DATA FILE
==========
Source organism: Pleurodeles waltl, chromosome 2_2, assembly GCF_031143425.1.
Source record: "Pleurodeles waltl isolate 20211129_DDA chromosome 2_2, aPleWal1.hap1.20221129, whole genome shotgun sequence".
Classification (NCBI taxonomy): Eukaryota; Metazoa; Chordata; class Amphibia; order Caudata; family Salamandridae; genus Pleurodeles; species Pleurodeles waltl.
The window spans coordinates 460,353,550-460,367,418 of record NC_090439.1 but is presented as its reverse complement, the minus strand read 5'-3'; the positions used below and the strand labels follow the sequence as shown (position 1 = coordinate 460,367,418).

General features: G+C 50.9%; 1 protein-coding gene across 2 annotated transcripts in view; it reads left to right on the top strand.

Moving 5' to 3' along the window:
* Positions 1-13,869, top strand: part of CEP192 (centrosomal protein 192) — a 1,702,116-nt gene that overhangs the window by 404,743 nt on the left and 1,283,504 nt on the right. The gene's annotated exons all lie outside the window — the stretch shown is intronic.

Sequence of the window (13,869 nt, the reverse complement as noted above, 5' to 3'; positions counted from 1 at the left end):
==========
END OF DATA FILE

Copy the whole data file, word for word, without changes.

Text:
Source organism: Pleurodeles waltl, chromosome 2_2, assembly GCF_031143425.1.
Source record: "Pleurodeles waltl isolate 20211129_DDA chromosome 2_2, aPleWal1.hap1.20221129, whole genome shotgun sequence".
Classification (NCBI taxonomy): Eukaryota; Metazoa; Chordata; class Amphibia; order Caudata; family Salamandridae; genus Pleurodeles; species Pleurodeles waltl.
The window spans coordinates 460,353,550-460,367,418 of record NC_090439.1 but is presented as its reverse complement, the minus strand read 5'-3'; the positions used below and the strand labels follow the sequence as shown (position 1 = coordinate 460,367,418).

General features: G+C 50.9%; 1 protein-coding gene across 2 annotated transcripts in view; it reads left to right on the top strand.

Moving 5' to 3' along the window:
* Positions 1-13,869, top strand: part of CEP192 (centrosomal protein 192) — a 1,702,116-nt gene that overhangs the window by 404,743 nt on the left and 1,283,504 nt on the right. The gene's annotated exons all lie outside the window — the stretch shown is intronic.

Sequence of the window (13,869 nt, the reverse complement as noted above, 5' to 3'; positions counted from 1 at the left end):